Dave Beckett

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since 2005.


(See DOAP Project)

Redland librdf RDF API Library - Porting Hints

0. Introduction

This document contains porting hints for porting Redland, especially, to make it run on Win32. It already works under cygwin, so don't use these tips for build that. This is my recording of what I've heard from others who have successfully built the redland libraries under Win32. I've not tried it myself since I don't develop for MS Windows.
-- Dave

1. Starting - Requirements

First get the sources. Either find the latest listed on the main Redland site, or the browse the source distribution area.

You will also need an XML parser and I recommend the newest libxml2 you can find (2.6.x) or expat if you want something small.

The best place to start porting is with Raptor, since it's a required library needed by Redland and Rasqal.

2. Porting Raptor

For a windows build, the sources already include support so you need to compile with a define -DWIN32 so that the win32_raptor_config.h file gets included in C sources. You will also need to set -DRAPTOR_INTERNAL so that certain internal defines and headers are used. Then you just need to link all the C sources objects together to get the raptor.dll library. If it was a command line compile, it'd be something like:

  cc -DWIN32 -DRAPTOR_INTERNAL -I. *.c -o raptor.dll -lexpat

(This is a unix style compile illustrating the form; I don't know the exact invocation for such a command line under Win32).

Raptor needs as a minimum requirement, an XML parser - either expat or libxml2 (prefered) - see the raptor install document for full details. You might have to change the configuration depending on which one you want, the header file above is currently configured for expat. For raptor, There is some ancient and probably out of date win32/VC/VS project files in the win32 directory of the sources.

If you are feeling adventurous, you could add libcurl to the build so that it can retrieve WWW content, or use libxml2 and enable its mini-http and ftp functions. See for the defines needed - just add them to win32_raptor_config (with documentation!) or -DTHING to the compile command.

3. Porting Redland and Rasqal

Redland and Rasqal have similar configurations - a header win32_rdf_config.h (win32_rasqal_config.h) and a define -DWIN32 but I've not got all the win32 bits in a released version or with much confidence it all works.

You should use Redland 0.9.18 (or newer) since it has some win32 fixes. Redland 0.9.18 requires the Rasqal library for rdf querying from so, you'll have to build that before Redland.

Similarly, Rasqal has define and header files like the above and you should take the use 0.9.2 Rasqal or newer which has some initial win32 headers it needs based on the pattern above. This one has never been built for win32 so there are surely some gotchas, but it's pretty vanilla C, just depending on raptor. In pseudo:

  cc -DWIN32 -DRASQAL_INTERNAL -I. -I/path/to/raptor *.c -o raptor.dll

and at that point you can try to build redland:

  cd librdf
  cc -DWIN32 -DLIBRDF_INTERNAL -I. -I/path/to/raptor -I/path/to/rasqal *.c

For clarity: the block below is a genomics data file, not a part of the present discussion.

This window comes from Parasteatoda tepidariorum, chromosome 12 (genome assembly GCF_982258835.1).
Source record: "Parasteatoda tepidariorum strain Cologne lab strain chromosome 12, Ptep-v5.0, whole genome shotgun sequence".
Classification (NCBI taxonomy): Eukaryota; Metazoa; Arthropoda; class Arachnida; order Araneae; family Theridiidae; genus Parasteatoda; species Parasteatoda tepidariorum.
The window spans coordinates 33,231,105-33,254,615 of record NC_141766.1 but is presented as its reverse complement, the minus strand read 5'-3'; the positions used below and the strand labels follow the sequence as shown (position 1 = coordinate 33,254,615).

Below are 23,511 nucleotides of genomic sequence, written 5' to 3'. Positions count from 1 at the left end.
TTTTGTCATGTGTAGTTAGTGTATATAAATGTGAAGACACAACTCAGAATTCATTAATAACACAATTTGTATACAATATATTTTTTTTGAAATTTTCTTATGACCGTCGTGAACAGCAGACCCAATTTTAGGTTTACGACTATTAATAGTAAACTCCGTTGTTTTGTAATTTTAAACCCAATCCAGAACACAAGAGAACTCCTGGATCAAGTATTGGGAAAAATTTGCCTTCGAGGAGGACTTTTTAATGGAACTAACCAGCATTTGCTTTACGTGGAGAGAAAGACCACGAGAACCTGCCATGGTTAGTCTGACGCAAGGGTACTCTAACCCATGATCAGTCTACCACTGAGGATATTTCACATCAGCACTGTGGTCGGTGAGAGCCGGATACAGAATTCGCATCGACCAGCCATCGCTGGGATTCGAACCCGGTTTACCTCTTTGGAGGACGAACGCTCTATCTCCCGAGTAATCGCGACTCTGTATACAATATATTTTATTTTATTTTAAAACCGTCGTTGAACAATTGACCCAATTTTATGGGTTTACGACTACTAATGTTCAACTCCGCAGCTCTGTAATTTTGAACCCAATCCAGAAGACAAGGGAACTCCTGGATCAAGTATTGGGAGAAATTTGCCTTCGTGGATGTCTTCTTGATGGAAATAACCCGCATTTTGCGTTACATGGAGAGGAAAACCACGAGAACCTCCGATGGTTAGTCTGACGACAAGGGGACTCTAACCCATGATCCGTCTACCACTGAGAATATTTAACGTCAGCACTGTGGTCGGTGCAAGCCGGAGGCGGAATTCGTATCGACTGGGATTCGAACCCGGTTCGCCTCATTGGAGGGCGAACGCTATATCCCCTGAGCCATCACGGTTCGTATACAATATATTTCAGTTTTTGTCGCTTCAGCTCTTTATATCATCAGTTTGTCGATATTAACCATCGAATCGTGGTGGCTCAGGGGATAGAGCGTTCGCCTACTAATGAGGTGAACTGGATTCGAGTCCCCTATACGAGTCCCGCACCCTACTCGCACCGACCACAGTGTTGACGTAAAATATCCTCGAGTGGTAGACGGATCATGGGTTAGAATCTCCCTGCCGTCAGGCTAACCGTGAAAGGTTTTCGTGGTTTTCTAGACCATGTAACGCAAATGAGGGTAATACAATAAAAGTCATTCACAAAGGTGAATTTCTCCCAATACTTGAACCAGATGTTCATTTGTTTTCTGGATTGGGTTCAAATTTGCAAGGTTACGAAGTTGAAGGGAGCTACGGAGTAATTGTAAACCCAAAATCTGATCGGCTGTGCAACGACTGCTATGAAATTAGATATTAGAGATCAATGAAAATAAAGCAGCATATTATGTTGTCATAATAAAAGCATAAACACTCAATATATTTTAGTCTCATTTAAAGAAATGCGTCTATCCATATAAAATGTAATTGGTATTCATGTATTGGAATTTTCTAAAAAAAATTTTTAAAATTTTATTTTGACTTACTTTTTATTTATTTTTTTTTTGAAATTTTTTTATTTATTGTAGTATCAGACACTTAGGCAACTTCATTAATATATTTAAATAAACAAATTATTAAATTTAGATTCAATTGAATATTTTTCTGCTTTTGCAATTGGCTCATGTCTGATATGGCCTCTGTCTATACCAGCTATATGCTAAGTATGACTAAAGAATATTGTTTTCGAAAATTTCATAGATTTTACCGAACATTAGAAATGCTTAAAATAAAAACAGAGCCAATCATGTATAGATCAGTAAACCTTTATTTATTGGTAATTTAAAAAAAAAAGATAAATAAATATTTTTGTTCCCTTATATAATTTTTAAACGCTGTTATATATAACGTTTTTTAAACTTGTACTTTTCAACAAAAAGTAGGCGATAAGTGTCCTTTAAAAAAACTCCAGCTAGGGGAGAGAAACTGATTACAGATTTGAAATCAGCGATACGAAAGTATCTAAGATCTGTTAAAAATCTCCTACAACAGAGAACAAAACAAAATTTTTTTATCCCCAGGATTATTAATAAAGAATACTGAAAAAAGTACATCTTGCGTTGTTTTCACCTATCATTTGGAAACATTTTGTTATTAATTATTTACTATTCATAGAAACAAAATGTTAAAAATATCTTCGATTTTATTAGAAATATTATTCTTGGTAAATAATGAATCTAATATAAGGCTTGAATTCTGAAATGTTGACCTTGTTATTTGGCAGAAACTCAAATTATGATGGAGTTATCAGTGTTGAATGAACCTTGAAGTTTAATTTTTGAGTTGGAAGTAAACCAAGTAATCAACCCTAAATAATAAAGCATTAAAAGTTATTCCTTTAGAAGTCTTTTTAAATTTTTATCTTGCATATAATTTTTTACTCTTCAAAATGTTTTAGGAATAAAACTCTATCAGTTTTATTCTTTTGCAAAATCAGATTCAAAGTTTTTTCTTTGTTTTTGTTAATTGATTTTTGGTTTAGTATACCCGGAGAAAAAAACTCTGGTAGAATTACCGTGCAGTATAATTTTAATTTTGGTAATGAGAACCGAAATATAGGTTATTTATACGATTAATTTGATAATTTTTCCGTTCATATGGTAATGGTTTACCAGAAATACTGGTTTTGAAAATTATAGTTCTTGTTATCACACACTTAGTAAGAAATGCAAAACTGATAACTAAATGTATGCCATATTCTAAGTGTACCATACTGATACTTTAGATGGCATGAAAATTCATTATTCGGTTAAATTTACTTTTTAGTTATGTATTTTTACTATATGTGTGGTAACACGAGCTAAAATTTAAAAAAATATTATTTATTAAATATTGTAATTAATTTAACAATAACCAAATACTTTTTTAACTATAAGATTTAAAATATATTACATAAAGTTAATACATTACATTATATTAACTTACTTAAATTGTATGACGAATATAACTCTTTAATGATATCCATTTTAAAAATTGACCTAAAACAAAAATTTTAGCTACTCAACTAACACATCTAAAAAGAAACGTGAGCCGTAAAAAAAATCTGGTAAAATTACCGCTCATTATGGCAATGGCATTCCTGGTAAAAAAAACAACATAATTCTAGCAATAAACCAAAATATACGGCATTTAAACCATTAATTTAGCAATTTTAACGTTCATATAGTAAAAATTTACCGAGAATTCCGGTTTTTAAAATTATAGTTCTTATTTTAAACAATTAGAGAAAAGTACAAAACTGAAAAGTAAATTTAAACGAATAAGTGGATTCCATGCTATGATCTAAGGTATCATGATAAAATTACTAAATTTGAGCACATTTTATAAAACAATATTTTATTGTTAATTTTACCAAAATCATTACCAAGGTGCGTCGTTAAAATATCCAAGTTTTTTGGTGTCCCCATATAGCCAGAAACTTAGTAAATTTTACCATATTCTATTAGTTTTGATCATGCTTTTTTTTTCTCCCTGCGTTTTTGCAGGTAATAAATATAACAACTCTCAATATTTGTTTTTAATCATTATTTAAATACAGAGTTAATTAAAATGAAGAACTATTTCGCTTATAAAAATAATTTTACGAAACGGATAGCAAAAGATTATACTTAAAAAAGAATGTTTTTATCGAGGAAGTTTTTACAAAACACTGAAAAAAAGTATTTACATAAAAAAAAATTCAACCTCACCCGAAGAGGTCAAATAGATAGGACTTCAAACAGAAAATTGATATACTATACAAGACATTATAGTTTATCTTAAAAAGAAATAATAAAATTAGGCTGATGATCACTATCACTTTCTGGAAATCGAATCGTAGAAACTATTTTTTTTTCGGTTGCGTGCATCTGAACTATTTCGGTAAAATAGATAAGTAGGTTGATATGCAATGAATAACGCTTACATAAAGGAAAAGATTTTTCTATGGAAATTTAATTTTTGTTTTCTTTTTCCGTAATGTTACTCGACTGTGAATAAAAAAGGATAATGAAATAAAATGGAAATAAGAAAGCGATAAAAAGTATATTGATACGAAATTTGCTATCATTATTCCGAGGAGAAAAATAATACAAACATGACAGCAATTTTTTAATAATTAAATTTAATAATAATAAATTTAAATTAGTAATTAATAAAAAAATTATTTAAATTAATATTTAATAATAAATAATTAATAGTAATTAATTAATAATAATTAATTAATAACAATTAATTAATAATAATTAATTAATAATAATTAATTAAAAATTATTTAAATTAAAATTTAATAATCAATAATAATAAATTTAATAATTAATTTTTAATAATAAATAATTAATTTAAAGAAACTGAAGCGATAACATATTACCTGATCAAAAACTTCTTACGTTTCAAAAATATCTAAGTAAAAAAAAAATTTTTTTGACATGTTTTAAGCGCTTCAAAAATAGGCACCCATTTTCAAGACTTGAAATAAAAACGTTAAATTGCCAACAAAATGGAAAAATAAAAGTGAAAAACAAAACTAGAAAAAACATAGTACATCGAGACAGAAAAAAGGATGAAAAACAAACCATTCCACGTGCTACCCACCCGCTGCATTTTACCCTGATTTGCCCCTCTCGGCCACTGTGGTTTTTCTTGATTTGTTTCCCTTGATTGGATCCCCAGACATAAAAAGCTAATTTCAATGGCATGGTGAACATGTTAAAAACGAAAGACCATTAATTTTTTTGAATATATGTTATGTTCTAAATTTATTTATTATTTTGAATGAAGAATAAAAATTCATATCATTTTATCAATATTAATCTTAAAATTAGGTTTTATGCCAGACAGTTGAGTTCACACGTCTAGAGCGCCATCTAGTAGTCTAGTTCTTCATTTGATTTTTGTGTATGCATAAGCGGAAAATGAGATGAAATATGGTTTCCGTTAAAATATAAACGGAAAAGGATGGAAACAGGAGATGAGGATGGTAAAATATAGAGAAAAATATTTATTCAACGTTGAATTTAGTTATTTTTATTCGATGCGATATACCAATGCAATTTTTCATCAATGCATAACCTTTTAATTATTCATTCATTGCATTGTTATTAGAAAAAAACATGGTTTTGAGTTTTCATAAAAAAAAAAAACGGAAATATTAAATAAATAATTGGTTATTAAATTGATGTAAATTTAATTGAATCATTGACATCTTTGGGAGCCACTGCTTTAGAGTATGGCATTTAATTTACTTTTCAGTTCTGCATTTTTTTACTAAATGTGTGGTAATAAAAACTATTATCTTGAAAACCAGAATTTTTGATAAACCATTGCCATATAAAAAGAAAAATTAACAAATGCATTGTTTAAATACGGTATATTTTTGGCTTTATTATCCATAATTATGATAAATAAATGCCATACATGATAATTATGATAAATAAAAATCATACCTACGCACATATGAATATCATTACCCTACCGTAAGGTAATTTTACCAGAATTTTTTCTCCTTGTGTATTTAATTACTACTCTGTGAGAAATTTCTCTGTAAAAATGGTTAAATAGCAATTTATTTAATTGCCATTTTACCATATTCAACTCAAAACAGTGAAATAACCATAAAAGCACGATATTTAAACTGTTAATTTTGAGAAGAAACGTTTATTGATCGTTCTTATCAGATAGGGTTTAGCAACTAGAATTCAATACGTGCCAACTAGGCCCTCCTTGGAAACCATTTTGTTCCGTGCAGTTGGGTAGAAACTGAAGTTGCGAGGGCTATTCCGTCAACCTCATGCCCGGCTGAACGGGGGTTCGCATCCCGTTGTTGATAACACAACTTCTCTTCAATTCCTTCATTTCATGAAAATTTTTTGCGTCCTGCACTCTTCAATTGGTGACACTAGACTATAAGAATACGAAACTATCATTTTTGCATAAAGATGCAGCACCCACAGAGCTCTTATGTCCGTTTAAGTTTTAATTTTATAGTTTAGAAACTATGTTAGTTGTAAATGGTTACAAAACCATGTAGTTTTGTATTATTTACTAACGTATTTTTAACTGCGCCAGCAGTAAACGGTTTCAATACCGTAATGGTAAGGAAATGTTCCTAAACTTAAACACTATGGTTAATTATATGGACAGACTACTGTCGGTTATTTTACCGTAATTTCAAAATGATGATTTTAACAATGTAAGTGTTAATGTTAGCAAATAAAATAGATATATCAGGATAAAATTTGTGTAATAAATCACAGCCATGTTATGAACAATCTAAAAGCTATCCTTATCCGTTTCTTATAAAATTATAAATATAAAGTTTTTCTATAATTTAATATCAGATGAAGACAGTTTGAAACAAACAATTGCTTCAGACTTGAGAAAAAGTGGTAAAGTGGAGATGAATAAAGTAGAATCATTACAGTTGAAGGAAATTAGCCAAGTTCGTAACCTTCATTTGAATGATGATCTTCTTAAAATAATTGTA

-o raptor.dll -lraptor -lrasqal

4. MS VC++ Issues

To prevent problems with passing file handles over runtime boundaries and memory issues, Suzan Foster suggests:

When compiling with VC++ check that you're building all libraries with /MD for release and /MDd for debug, /MT and /MTd for the executable.

-- Susan Foster, mail to redland-dev 2004-10-14

And explains further:

Basicallly there are multiple runtimes which a Win32 application can link to in single-threaded and multi-threaded flavours. Passing pointers between different runtimes, which happens if dynamic libraries and applications are linked against different runtimes, causes memory access violations because one runtime is accessing memory which belongs to a different runtime. Using the right compiler switches forces all components to use the same runtime. /ML will force the single-threaded runtime, whilst /MT will force the double-threaded runtime. Appending a lower case d will force the single-threaded debug runtime and the multi-threaded runtime respectively. Using /LD will create a dynamic library (dll) and default to /MT if not overridden by /ML. Using /MD will create a dynamic library and force /MT.

My own set of dynamic libraries (raptor.dll, rasqal.dll and librdf.dll) were all compiled with the option /MDd and can safely pass memory amongst each other. N.B. libxml2.dll also needs to be linked to the same runtime, especially when using the rss-tag-soup parser.

A more extensive description of the compiler options can be found at:

-- Susan Foster, mail to redland-dev 2004-10-15

5. Porting Language Bindings - PHP

PHP here is used as an example

5.1. PHP Binding

Finally to the PHP API. I've just separated that out from the C source code, so it's in a new package, Redland Bindings. Go there and grab whatever's the latest release as a tarball. Then make the PHP API. That's compiling the one C file there, linking with the right PHP libraries and the redland ones. This is very much where I run out of ideas. Here's an edited version of roughly what is done using the configure-built makefiles:

    -I../librdf -I/usr/include/php -I/usr/include/php/main
    -I/usr/include/php/Zend -I/usr/include/php/TSRM -g -fPIC -DPIC
    redland_wrap.c -c -o
  gcc -g -L/usr/lib -lrdf -lrasqal -lraptor ... -shared -o

The -DREDLAND_POST_I etc. defines are required.

6. Feedback

Please get in contact with me with fixes to this document, thanks
-- Dave

Last Modified: $Date: 2004/10/15 13:08:07 $